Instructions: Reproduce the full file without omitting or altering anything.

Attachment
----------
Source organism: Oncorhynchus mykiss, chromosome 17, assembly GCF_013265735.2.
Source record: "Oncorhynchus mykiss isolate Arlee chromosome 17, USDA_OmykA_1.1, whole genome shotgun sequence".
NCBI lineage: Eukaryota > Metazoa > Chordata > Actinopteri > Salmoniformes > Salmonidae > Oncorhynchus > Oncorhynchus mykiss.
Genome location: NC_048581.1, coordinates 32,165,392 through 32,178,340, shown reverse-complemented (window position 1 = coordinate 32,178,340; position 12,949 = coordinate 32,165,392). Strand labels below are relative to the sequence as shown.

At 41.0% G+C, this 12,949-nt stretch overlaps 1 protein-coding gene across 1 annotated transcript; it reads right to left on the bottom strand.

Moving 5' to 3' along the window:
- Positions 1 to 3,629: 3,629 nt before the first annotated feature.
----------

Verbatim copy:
Source organism: Oncorhynchus mykiss, chromosome 17, assembly GCF_013265735.2.
Source record: "Oncorhynchus mykiss isolate Arlee chromosome 17, USDA_OmykA_1.1, whole genome shotgun sequence".
NCBI lineage: Eukaryota > Metazoa > Chordata > Actinopteri > Salmoniformes > Salmonidae > Oncorhynchus > Oncorhynchus mykiss.
Genome location: NC_048581.1, coordinates 32,165,392 through 32,178,340, shown reverse-complemented (window position 1 = coordinate 32,178,340; position 12,949 = coordinate 32,165,392). Strand labels below are relative to the sequence as shown.

At 41.0% G+C, this 12,949-nt stretch overlaps 1 protein-coding gene across 1 annotated transcript; it reads right to left on the bottom strand.

Moving 5' to 3' along the window:
- Positions 1 to 3,629: 3,629 nt before the first annotated feature.